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Cocktail Evangelism


DrinkBoy
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Just stumbled onto this site/forum yesterday, and after browsing through many of the posts, I must say that I am impressed and encouraged by the level of cocktail knowledge and enthusiasm shown here. So I thought I'd quickly dive in, introduce myself, and start participating.

I view cocktails as a cuisine, with all of the artistry of flavors that this implies. Far too many bartenders, and their customers, are clueless about what a real cocktail is, and what it takes to make one properly. Sidecars and Margaritas made with Sour mix... Old Fashioneds topped off with Soda... Manhattans made without bitters... each of these are examples of the sad state of cocktails that I run across on a regular basis.

Here in Seattle, I do notice that things are slowly starting to change. I am running into more bartenders who at least show an "interest" in trying to understand cocktails better, even if they don't currently have the proper background knowledge to be able to execute on it. One of my favorite joints is the Zig Zag Cafe (www.ZigZagCafe.net) down by the Pike Place Market, and I know I can always get a good cocktail down there regardless of which bartender is working.

-Robert Hess

www.DrinkBoy.com

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Hi Robert.

emmerlee sent me here. Glad to see a familiar 'face' and welcome. Gosh I love Webtender, but lately.... I think there is much to enjoy here and glad to see you've joined as I know you will be a fabulous contributor!

lynn

p.s. Don't you wish we were better web surfers to have discovered eGullet earlier than we have? Especially to have participated in the Dale DeGroff Q&A!!!!!! :rolleyes:

Edited by beans (log)
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Welcome DrinkBoy! Since you're in Seattle, it's too bad you just missed my last eGullet cocktail party. It was a lot of fun and I would have enjoyed hearing your take on some of the cocktails I served and what your favorites are.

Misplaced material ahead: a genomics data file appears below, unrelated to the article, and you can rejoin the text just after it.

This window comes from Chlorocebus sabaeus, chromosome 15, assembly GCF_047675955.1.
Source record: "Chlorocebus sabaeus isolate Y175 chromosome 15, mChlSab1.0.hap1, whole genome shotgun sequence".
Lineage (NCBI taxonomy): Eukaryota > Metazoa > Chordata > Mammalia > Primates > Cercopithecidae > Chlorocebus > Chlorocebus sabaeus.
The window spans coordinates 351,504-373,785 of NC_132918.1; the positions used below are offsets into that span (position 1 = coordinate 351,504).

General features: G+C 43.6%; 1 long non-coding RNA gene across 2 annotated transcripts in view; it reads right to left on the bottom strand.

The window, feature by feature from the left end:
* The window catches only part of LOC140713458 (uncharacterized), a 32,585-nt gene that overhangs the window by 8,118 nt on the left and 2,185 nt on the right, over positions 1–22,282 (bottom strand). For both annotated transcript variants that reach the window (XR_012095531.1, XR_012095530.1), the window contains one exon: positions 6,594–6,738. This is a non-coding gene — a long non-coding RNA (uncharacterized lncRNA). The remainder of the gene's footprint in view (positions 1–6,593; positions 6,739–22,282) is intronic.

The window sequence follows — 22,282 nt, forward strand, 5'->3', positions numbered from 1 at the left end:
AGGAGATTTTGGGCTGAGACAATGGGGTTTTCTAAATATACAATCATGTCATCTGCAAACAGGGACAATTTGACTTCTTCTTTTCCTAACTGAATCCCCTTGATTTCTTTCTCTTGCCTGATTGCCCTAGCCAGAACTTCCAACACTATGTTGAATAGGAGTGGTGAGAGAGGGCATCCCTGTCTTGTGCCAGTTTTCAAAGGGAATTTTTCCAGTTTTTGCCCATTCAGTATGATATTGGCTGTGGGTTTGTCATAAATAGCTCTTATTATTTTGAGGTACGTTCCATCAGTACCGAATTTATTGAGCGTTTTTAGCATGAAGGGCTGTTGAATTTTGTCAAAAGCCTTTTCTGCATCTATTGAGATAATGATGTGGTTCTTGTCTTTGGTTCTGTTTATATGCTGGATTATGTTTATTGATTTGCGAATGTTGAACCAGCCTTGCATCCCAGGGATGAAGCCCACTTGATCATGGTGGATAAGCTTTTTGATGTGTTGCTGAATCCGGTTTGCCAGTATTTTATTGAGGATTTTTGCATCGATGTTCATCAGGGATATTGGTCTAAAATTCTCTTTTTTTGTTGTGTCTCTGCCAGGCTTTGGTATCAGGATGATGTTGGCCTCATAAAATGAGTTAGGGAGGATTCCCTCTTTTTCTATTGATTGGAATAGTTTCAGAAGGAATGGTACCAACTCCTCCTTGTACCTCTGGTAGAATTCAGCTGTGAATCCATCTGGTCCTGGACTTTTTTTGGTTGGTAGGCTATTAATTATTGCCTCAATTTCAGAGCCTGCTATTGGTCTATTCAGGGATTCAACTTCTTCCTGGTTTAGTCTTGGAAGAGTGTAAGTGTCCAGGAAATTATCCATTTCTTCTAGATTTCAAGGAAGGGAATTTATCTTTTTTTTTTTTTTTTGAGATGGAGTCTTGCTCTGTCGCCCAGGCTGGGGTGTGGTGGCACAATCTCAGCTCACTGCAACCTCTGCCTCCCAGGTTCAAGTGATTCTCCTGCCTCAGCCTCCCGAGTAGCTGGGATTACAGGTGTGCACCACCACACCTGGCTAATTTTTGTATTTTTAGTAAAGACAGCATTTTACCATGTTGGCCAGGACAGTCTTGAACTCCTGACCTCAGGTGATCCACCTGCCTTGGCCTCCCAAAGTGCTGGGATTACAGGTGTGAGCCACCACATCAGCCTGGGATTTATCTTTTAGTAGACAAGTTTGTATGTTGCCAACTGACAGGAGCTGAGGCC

I completely agree about the sad state of cocktails in general, especially in restaurants - even at the high end. Everything is mixed too sweet and nobody stocks Maraschino behind the bar :angry: . I've given up trying to order most older classic cocktails and tend to stick to the "house specials" menu if they have one. And don't get me started on all the flavored "Martinis". A Martini is gin (no, not vodka) and dry vermouth - any thing else is a cocktail, NOT a martini.

I haven't been to the Zig Zag, but another place I've found the bartender to be interested in higher standards and at least willing to try new recipes is the Capitol Club. Fun place, and they have a second floor veranda that's nice in the summer. And he actually knows what a French 75 is :cool:. Brasa also does a pretty good job, though I haven't tested the bartender with an "off menu" order.

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And don't get me started on all the flavored "Martinis". A Martini is gin (no, not vodka) and dry vermouth - any thing else is a cocktail, NOT a martini.

Robert will surely enjoy this. :biggrin: As we all know any bar worth its salt does not have Rose's Lime juice in its stock!!